Kids As “The Nuclear Option” in Political Advertising

 I just saw a television commercial being used by the Clinton campaign, and wanted to share it. This is not about my own political preferences, but about a moment in the current campaign that should be noted by those interested in politics and media.  

Children have long been a “nuclear weapon” in political campaign advertising.  You can go on and on about how your opponent will muck up the world, accuse them of everything from unpaid debts to adulterating the food supply, but suggest that they might put your kids in jeopardy and you just may start a firestorm. Raising this specter has always been controversial. In fact, in the larger culture – advertisements, news coverage, popular culture – the endangered child has long been familiar and highly charged icon.  

One of the most notorious examples was the so-called daisy commercial created by President Lyndon Johnson’s re-election campaign in 1964. Broadcast only once, the commercial depicted a little girl pulling the buds off a daisy who was about to be annihilated by a nuclear explosion. The implication was that Johnson’s opponent, Barry Goldwater, might recklessly start a nuclear war. The use of the little girl was immensely controversial and the ad was pulled. So check out this ad now being run by the Clinton campaign.

It will be interesting to see what, if any, controversy ensues. I would love to know if children have been “cast” in the recent commercials of any other candidates. And I’d love to know what you think.

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5 thoughts on “Kids As “The Nuclear Option” in Political Advertising

  1. The Clinton lobbed a softball with this ad (it didn’t even mention her opponent’s name). Did I say softball? I should have said meatball – because the media, Obamaniacs, and Clinton-haters gleefully turned it into red meat and have lobbed far worse political claptrap at her.

  2. The Clinton campaign lobbed a softball with this ad (it didn’t even mention her opponent’s name). Did I say softball? I should have said meatball – because the media, Obamaniacs, and Clinton-haters gleefully turned it into red meat and have lobbed far worse political claptrap at her.

  3. There is no right answer. You thought it was a fair, softball asking a fair question, and I saw a calculated, racially coded “fear-grenade.”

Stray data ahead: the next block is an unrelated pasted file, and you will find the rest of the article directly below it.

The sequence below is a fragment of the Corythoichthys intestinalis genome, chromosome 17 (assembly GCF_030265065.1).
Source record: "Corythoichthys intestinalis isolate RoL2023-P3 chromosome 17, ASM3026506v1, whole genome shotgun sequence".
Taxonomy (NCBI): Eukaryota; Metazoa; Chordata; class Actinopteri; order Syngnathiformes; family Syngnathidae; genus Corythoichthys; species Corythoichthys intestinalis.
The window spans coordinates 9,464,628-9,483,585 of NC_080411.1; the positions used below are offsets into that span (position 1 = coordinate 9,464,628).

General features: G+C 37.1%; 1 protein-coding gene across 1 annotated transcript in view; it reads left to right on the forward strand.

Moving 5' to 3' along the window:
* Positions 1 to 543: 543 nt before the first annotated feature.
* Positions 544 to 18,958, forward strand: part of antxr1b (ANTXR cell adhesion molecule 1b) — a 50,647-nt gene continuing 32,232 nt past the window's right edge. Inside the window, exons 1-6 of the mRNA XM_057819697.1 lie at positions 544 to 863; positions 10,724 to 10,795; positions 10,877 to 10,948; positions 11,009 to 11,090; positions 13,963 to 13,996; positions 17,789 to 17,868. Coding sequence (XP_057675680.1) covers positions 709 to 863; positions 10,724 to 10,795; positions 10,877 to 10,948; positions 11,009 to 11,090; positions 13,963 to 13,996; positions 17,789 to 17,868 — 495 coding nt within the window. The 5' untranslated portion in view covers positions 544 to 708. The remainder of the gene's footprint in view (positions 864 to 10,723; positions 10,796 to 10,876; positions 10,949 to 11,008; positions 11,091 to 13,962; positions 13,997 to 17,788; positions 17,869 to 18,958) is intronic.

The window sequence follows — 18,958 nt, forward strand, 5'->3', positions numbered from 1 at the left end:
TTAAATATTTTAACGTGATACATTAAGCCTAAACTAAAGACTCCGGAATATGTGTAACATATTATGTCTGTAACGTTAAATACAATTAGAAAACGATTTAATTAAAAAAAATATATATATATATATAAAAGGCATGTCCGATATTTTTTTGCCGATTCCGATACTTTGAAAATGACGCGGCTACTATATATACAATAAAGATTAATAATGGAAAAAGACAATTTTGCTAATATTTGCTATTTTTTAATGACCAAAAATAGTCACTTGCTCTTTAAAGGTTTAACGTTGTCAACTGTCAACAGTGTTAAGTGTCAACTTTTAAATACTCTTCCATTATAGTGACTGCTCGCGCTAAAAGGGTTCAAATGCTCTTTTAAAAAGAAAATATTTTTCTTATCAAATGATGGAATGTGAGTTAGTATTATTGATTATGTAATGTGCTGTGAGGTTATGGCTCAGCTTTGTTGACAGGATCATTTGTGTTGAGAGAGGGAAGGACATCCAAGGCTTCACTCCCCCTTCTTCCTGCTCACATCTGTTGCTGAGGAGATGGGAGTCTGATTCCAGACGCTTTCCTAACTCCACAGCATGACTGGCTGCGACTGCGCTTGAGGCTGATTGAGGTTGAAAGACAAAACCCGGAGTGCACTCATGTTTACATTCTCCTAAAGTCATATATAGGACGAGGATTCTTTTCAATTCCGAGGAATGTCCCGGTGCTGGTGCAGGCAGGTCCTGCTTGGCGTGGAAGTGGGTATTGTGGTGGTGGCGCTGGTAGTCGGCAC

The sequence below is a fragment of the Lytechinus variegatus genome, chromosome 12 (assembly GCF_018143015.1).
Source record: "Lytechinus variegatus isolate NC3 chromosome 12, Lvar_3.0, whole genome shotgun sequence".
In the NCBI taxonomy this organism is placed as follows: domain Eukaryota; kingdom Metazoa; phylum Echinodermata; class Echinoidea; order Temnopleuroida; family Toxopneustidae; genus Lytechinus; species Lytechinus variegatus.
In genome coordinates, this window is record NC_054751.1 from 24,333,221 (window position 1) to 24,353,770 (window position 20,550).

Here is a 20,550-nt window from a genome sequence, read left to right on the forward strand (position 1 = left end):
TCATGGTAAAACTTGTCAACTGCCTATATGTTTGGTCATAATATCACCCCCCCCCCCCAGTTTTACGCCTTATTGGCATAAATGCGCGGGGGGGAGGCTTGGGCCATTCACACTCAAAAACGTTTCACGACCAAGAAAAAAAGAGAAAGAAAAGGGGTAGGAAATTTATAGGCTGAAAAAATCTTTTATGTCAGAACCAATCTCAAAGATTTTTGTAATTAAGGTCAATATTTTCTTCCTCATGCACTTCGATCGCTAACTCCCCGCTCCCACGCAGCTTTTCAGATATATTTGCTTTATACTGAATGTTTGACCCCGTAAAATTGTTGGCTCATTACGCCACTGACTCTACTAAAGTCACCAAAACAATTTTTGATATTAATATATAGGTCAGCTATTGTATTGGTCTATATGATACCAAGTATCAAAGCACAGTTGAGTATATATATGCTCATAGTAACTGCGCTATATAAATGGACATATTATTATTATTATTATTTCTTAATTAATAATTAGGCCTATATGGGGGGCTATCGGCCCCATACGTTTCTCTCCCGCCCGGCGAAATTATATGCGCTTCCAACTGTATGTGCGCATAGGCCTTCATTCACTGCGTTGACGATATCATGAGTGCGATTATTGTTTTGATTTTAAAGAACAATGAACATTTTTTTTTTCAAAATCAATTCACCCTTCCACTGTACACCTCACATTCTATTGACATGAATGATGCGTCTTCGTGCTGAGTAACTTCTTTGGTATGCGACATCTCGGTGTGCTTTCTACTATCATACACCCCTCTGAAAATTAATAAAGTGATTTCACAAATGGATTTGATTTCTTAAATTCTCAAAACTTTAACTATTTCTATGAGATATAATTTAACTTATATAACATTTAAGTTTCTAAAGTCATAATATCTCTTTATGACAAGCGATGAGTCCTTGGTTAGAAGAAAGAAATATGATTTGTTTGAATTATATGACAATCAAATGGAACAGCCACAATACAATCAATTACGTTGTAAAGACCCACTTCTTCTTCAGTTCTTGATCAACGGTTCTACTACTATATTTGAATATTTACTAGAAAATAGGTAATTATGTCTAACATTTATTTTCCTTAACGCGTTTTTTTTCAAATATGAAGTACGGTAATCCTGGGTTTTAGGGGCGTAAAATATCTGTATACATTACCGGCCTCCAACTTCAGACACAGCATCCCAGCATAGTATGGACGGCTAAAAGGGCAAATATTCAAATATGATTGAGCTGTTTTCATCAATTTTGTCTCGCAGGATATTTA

Let’s hear it for the mysteries of selective perception and individual differences. I am the first to admit that my own preferences and characteristics color how I interpret media content.

    For a piece that is closer to my interpretation of this ad, check out Orlando Patterson’s piece in yesterday’s Times. (Registration required).

  4. In Patterson’s NYT piece he compares the scenes of the sleeping children to images from “Birth of a Nation?!” Does he actually believe that the Clinton campaign is so brilliantly evil that they are deliberately tapping into a latent KKK racism of the white American electorate? Who is stretching credulity here? It’s the media obsession with pop psychology at best and projection of its own bias at worst.

    I agree that selective perceptions and individuality is paramount in our interpretations of media content – in my own case, the reason I consider the “fear” spot a softball, along with almost everything else that the Clinton campaign has lobbed at Obama, is because they are nothing compared to all the hardballs thrown throughout the years at Hillary, hardballs like the Vince Foster murder, accusations of lesbianism and sex with her law partners, Chelsea’s paternity, Whitewater, being called a cold heartless bitch, etc. – nothing in comparison.

    Even now, although the Obama campaign has been judicious in their approach, just go to any of the Democratic or liberal political blogs, like C&L, Kos, or Huffington Post, and you will see a level of vitriol and hatred thrown at Hillary by Obama supporters that rivals her long-time enemies in right-wing blogs like Free Republic. Senator Obama may be a paragon of kindness and hope, but his supporters are of a vicious sort, that Hillary’s are not. You can be sure that if Obama gets the nomination, Hillary fans will throw him their support – I doubt Obama’s supporters would support Senator Clinton. We’ll find out soon enough.

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